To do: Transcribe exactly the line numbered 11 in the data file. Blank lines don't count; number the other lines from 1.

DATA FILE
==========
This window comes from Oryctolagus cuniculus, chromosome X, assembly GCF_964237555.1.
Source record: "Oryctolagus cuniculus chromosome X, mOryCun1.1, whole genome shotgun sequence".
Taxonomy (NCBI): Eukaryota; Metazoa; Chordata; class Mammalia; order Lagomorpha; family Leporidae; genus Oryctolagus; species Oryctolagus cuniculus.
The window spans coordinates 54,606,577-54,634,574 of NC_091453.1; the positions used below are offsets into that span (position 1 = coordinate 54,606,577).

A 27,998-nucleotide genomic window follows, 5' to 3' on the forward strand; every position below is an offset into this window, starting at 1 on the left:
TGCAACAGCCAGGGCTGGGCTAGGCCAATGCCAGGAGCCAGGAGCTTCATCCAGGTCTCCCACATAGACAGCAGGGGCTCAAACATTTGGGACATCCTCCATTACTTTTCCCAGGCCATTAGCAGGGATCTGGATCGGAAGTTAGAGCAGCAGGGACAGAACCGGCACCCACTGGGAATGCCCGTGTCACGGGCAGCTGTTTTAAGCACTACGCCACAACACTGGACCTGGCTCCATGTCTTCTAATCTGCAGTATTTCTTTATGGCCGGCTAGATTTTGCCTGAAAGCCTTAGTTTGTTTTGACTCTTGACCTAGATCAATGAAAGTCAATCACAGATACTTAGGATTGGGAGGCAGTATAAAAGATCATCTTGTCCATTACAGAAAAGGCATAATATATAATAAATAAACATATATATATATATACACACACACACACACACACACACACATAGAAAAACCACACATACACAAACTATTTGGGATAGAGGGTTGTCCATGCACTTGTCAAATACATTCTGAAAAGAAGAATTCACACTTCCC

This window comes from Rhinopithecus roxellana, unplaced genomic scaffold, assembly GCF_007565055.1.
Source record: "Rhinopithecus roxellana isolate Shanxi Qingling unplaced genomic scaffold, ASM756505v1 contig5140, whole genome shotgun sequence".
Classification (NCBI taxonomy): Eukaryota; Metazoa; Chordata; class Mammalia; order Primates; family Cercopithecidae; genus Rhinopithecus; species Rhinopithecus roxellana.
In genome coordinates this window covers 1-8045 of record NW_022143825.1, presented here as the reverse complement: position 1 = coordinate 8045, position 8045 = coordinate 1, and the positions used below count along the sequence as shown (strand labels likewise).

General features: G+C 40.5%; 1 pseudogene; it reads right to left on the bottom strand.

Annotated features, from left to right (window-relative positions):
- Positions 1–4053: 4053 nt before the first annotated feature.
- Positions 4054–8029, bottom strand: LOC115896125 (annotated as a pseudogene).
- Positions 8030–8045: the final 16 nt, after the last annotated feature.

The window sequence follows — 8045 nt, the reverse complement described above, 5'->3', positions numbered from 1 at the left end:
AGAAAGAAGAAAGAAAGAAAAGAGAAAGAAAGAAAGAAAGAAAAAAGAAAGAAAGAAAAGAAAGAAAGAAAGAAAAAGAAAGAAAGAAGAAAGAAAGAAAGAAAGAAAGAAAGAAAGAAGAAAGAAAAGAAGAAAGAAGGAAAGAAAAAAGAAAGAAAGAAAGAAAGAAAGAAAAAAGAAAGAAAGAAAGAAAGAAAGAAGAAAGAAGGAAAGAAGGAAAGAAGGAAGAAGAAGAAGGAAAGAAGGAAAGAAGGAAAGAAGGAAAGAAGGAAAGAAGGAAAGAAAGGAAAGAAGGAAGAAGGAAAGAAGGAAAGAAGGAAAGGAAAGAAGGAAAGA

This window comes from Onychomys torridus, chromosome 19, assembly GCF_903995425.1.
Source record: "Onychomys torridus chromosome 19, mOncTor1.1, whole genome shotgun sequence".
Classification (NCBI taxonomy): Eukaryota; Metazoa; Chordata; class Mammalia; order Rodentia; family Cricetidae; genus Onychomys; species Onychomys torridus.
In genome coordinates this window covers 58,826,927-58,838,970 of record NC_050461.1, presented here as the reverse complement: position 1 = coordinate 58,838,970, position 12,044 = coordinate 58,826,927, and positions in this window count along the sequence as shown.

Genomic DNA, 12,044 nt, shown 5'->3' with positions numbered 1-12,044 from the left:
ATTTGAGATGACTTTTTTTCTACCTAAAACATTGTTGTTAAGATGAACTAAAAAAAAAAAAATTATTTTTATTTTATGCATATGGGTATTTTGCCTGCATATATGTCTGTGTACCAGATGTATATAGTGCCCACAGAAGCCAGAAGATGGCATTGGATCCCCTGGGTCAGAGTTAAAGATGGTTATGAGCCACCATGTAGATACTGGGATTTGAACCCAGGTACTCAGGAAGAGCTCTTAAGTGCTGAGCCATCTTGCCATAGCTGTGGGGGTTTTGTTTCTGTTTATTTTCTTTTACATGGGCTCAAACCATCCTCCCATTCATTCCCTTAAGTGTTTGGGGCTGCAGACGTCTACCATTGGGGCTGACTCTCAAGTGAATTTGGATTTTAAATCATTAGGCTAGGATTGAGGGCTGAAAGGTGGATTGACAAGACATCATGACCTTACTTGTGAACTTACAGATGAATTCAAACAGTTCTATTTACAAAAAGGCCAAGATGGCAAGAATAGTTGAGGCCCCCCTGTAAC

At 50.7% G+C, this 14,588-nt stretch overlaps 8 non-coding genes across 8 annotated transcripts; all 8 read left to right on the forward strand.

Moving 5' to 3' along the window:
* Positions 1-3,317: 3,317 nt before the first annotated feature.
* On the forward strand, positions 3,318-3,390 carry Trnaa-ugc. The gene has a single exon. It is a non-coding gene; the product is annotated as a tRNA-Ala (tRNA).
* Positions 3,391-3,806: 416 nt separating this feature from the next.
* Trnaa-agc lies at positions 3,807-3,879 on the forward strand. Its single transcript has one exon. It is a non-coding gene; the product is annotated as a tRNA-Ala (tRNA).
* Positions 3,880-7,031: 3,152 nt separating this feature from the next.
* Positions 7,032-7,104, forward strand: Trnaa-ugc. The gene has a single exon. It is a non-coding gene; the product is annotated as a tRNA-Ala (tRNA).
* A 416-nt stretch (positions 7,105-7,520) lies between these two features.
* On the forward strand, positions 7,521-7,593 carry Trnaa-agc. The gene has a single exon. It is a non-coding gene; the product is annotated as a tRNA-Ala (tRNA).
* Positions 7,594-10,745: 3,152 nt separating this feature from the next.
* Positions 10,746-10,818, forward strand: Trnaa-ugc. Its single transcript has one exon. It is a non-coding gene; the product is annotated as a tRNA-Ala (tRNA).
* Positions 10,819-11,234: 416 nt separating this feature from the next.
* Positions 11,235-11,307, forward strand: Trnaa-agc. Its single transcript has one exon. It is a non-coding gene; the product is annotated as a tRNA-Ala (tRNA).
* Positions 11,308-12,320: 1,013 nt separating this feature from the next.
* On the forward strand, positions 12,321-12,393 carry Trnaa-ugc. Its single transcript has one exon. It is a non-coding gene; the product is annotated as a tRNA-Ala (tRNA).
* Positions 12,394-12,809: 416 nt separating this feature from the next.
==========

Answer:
General features: G+C 40.5%; 1 pseudogene; it reads right to left on the bottom strand.